National Council On Works Abolishes Illegal Speed Bumps On Highways



THE National Council on Works has approved the constitution of a task force to sensitise Nigerians and facilitate the removal of illegal and inappropriate speed bumps from the Nigerian roads as well as determine the correct location and types of speed bumps to be erected on the nation’s highways.

This formed part of memoranda submitted by the Federal Road Safety Corps and the resolutions arising from the 22nd meeting of the National Council on Works in Katsina State on Friday, September 30, with the theme “Prioritization and Optimization of Allocated Infrastructure Funds”.

According to the Council, most of the road traffic crashes which occur on the highways could be traced to the presence of inappropriate speed bumps which do not comply with contemporary global standards on road markings and signages. The Council, therefore, endorsed the constitution of a special task force to be led by the Federal Controllers of Works in each state, Federal Road Safety Corps, Nigeria Police, State Traffic Management Agencies and affected communities to sensitize and facilitate removal of illegal and inappropriate speed bumps from Nigerian highways, in addition to determining the exact location and type of speed bumps to be erected on our highways as part of measures to reverse the trend of avoidable  road traffic crashes.

According to Bisi Kazeem, head, media relations and strategy, FRSC, Babatunde Fashola, minister of Power, Works and Housing, indicated his ministry’s support for the FRSC’s sustained initiatives towards enthroning safer road use in Nigeria such as the reduction of speed limit violation through the introduction of speed limiters on vehicles, educate road users about safety and enforce the law against unqualified drivers from using our highways and reduce the danger they pose to themselves and other citizens.

Speaking further, he said: “Let me express my support for a road safety initiative that the FRSC is set to commence in our highways in order to promote safety. They plan to increase highway patrols and ensure that motorists stay and maintain the use of the right lane unless they are overtaking.

“This is in accord with global best practice and FRSC plans a pilot programme that will increase slowly until nationwide coverage is achieved”.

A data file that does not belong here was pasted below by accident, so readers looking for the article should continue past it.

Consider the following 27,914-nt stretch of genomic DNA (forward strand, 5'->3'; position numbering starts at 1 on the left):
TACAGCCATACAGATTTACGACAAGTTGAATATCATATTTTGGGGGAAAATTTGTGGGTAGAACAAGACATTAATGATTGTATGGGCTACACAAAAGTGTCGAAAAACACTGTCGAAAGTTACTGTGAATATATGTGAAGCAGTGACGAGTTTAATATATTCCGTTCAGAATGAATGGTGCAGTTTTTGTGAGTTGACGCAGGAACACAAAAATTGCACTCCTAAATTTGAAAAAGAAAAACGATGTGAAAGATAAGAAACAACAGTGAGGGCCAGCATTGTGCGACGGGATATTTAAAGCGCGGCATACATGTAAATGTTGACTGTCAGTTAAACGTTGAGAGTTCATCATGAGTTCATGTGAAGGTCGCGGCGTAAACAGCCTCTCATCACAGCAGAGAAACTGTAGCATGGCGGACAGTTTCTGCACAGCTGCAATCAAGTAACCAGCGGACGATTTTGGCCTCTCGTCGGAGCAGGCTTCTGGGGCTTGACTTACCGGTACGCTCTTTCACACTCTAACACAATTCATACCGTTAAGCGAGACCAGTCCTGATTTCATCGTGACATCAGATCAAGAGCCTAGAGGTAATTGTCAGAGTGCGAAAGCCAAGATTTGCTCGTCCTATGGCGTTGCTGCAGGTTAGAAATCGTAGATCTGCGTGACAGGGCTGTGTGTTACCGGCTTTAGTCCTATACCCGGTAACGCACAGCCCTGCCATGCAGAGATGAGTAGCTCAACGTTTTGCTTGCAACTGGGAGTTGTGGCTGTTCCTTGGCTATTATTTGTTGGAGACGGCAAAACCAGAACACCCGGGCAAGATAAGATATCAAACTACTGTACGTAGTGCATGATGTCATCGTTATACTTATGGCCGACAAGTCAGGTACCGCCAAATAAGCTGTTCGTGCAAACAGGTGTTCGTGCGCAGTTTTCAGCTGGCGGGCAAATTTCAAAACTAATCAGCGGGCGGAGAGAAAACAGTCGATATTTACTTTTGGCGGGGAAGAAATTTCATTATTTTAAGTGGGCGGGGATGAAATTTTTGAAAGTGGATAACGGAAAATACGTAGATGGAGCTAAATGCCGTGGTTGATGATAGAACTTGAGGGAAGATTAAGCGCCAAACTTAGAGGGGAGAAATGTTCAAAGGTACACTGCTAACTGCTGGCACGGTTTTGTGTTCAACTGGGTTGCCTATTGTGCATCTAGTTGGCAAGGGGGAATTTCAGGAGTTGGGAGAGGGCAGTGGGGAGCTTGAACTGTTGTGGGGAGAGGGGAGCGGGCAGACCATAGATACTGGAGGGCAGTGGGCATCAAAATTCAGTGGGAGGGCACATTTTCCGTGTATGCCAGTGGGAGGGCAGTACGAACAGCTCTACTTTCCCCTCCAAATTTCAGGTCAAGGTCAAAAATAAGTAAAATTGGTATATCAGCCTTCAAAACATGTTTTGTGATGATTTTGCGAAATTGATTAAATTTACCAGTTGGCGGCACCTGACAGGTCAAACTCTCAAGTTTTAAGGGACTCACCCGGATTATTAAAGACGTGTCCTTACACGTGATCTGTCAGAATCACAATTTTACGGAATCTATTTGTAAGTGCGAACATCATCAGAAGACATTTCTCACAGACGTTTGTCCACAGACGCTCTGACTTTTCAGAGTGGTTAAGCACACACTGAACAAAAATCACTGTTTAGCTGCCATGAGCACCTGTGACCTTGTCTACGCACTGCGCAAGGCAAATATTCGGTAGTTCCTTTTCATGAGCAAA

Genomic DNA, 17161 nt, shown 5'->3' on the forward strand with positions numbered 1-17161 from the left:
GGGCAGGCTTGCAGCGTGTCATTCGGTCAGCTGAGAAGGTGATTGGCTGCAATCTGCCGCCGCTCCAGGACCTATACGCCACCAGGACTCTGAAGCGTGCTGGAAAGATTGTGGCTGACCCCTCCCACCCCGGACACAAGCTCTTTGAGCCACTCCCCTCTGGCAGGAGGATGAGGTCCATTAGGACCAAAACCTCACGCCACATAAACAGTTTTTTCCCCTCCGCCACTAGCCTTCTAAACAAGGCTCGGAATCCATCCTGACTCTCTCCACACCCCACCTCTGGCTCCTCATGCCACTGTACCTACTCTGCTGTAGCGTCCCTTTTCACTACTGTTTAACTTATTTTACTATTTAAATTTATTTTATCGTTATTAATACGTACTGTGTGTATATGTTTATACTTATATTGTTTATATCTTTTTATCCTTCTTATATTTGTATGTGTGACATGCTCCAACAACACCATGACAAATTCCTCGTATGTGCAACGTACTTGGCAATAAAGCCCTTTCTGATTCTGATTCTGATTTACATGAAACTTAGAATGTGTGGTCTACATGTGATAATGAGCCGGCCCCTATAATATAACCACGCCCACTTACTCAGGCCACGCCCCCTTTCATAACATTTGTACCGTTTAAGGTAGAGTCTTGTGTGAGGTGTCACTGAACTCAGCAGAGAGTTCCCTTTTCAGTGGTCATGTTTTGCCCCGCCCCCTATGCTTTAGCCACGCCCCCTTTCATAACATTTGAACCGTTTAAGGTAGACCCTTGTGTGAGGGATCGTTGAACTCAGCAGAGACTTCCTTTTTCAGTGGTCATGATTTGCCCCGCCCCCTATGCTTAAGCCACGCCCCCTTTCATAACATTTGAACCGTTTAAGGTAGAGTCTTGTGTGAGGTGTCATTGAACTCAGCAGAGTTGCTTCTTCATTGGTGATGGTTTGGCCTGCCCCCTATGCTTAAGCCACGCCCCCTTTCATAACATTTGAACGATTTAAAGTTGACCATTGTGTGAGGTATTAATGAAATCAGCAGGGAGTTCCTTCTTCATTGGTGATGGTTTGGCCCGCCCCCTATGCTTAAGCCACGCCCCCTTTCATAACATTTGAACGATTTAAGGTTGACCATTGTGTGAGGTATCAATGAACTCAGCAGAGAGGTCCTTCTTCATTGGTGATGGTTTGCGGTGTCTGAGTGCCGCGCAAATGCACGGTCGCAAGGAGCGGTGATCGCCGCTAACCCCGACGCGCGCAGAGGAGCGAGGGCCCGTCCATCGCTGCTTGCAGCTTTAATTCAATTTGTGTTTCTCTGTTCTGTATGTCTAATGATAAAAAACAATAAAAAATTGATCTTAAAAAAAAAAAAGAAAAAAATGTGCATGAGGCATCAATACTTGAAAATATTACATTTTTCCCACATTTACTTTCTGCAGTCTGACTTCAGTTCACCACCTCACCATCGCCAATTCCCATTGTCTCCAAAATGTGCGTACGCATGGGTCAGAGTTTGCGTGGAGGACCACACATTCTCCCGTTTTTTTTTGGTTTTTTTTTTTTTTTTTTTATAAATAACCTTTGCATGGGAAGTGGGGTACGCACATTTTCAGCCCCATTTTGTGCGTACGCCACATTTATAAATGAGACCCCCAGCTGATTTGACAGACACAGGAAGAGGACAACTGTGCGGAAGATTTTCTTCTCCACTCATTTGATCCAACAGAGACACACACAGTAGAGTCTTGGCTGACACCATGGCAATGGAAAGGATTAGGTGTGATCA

He also noted the violation of the Federal Highway Act, saying the full width of the highways had been encroached by illegal activity in the name of trading and business.  “When we spend money to build a road of two or three lanes and one or two lanes are taken over by trucks parked on them, or traders positioned on them, it constricts movement, causes traffic, results in lost man hours and stifles the economy. This is not the way to build property and it must stop”.

He, therefore, solicited for the support of the state governments to work with the Federal Controllers of Works to recover the right-of-way.

“Let me be clear. I am not against trade. Indeed, improved trade and commerce is what the economy needs most. The roads that my ministry is charged to build and repair are meant to boost trade and commerce”.

According to the minister, trade and commerce that takes place right on the highway or within the 45.72 metres right-of-way is illegal counter-productive, adding that the following objectives will be pursued vigorously: “It is not to relocate or drive away traders, it is to locate them to the set back of the 45.72 metres right way and we will not compromise on this. If the first thing we achieve is the recovery of the right-of-way, commuters will be able to report a better travelling experience this December,” he said.

On his part, Governor Bello Masari of Katsina State said there was need to utilise the available human capacity within the transport sector, to design policies on road development, in addition to transparency and political will.

Masari also stated that the need for a holistic effort to improve road culture in Nigeria where about 50 percent of vehicles that ply our roads are unlicensed and unqualified drivers who resort to the use of rickety vehicles which are often overloaded thus endangering the lives of its occupants and other road users.

He, therefore, urged for strong collaboration between the FRSC, the Vehicle Inspection Officers and other relevant government agencies to ensure reversal of the current unhealthy development.

—  Oct 10, 2016 @ 01:00 GMT


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